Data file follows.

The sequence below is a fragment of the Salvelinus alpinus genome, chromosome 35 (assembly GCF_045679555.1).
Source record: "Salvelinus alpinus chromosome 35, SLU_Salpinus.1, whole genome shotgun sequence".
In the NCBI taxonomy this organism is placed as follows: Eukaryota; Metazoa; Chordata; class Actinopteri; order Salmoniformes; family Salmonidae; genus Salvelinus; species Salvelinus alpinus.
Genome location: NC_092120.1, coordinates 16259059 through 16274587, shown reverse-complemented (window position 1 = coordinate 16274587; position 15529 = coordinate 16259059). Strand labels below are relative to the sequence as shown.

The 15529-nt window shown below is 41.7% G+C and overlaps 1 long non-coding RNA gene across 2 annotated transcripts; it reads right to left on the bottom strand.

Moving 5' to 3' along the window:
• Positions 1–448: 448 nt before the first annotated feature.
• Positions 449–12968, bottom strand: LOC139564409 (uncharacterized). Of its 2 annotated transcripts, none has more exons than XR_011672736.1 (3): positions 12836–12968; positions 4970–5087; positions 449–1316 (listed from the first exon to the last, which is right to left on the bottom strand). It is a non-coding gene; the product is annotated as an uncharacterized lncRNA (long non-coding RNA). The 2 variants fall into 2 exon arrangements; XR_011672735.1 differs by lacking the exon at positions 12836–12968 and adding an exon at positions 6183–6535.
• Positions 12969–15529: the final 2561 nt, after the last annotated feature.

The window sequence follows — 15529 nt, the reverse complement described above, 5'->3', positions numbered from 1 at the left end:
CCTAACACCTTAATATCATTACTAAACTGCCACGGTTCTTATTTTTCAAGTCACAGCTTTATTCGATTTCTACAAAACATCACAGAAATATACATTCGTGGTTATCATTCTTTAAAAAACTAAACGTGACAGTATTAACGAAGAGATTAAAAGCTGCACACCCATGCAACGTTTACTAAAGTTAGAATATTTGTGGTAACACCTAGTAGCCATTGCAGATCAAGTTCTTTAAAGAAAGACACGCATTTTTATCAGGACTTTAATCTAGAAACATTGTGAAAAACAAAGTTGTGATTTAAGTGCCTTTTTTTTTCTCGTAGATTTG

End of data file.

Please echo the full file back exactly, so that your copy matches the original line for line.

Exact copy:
The sequence below is a fragment of the Salvelinus alpinus genome, chromosome 35 (assembly GCF_045679555.1).
Source record: "Salvelinus alpinus chromosome 35, SLU_Salpinus.1, whole genome shotgun sequence".
In the NCBI taxonomy this organism is placed as follows: Eukaryota; Metazoa; Chordata; class Actinopteri; order Salmoniformes; family Salmonidae; genus Salvelinus; species Salvelinus alpinus.
Genome location: NC_092120.1, coordinates 16259059 through 16274587, shown reverse-complemented (window position 1 = coordinate 16274587; position 15529 = coordinate 16259059). Strand labels below are relative to the sequence as shown.

The 15529-nt window shown below is 41.7% G+C and overlaps 1 long non-coding RNA gene across 2 annotated transcripts; it reads right to left on the bottom strand.

Moving 5' to 3' along the window:
• Positions 1–448: 448 nt before the first annotated feature.
• Positions 449–12968, bottom strand: LOC139564409 (uncharacterized). Of its 2 annotated transcripts, none has more exons than XR_011672736.1 (3): positions 12836–12968; positions 4970–5087; positions 449–1316 (listed from the first exon to the last, which is right to left on the bottom strand). It is a non-coding gene; the product is annotated as an uncharacterized lncRNA (long non-coding RNA). The 2 variants fall into 2 exon arrangements; XR_011672735.1 differs by lacking the exon at positions 12836–12968 and adding an exon at positions 6183–6535.
• Positions 12969–15529: the final 2561 nt, after the last annotated feature.

The window sequence follows — 15529 nt, the reverse complement described above, 5'->3', positions numbered from 1 at the left end:
CCTAACACCTTAATATCATTACTAAACTGCCACGGTTCTTATTTTTCAAGTCACAGCTTTATTCGATTTCTACAAAACATCACAGAAATATACATTCGTGGTTATCATTCTTTAAAAAACTAAACGTGACAGTATTAACGAAGAGATTAAAAGCTGCACACCCATGCAACGTTTACTAAAGTTAGAATATTTGTGGTAACACCTAGTAGCCATTGCAGATCAAGTTCTTTAAAGAAAGACACGCATTTTTATCAGGACTTTAATCTAGAAACATTGTGAAAAACAAAGTTGTGATTTAAGTGCCTTTTTTTTTCTCGTAGATTTG